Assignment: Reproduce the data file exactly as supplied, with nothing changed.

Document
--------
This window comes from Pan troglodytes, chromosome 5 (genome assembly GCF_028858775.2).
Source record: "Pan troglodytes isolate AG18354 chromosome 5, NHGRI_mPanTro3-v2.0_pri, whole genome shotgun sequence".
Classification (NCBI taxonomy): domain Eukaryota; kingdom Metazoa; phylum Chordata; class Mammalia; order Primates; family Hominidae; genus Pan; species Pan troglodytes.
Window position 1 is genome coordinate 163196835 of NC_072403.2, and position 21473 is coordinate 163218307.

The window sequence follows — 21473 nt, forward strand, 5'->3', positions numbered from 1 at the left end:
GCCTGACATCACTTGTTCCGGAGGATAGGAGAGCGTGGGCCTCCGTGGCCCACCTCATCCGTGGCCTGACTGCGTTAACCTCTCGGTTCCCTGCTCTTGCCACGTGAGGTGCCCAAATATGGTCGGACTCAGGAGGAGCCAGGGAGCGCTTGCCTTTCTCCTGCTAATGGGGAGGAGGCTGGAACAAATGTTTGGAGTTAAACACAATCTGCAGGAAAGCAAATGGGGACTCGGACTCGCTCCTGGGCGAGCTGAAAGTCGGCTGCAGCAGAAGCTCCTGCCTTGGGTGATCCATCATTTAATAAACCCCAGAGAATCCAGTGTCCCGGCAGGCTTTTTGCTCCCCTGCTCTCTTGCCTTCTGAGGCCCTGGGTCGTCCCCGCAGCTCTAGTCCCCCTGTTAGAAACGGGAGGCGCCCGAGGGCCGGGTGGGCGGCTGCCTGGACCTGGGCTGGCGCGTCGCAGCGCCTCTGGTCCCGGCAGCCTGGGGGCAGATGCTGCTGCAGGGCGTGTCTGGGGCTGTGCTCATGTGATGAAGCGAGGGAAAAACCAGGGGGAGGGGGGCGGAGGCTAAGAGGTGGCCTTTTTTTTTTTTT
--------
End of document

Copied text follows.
This window comes from Pan troglodytes, chromosome 5 (genome assembly GCF_028858775.2).
Source record: "Pan troglodytes isolate AG18354 chromosome 5, NHGRI_mPanTro3-v2.0_pri, whole genome shotgun sequence".
Classification (NCBI taxonomy): domain Eukaryota; kingdom Metazoa; phylum Chordata; class Mammalia; order Primates; family Hominidae; genus Pan; species Pan troglodytes.
Window position 1 is genome coordinate 163196835 of NC_072403.2, and position 21473 is coordinate 163218307.

The window sequence follows — 21473 nt, forward strand, 5'->3', positions numbered from 1 at the left end:
GCCTGACATCACTTGTTCCGGAGGATAGGAGAGCGTGGGCCTCCGTGGCCCACCTCATCCGTGGCCTGACTGCGTTAACCTCTCGGTTCCCTGCTCTTGCCACGTGAGGTGCCCAAATATGGTCGGACTCAGGAGGAGCCAGGGAGCGCTTGCCTTTCTCCTGCTAATGGGGAGGAGGCTGGAACAAATGTTTGGAGTTAAACACAATCTGCAGGAAAGCAAATGGGGACTCGGACTCGCTCCTGGGCGAGCTGAAAGTCGGCTGCAGCAGAAGCTCCTGCCTTGGGTGATCCATCATTTAATAAACCCCAGAGAATCCAGTGTCCCGGCAGGCTTTTTGCTCCCCTGCTCTCTTGCCTTCTGAGGCCCTGGGTCGTCCCCGCAGCTCTAGTCCCCCTGTTAGAAACGGGAGGCGCCCGAGGGCCGGGTGGGCGGCTGCCTGGACCTGGGCTGGCGCGTCGCAGCGCCTCTGGTCCCGGCAGCCTGGGGGCAGATGCTGCTGCAGGGCGTGTCTGGGGCTGTGCTCATGTGATGAAGCGAGGGAAAAACCAGGGGGAGGGGGGCGGAGGCTAAGAGGTGGCCTTTTTTTTTTTTT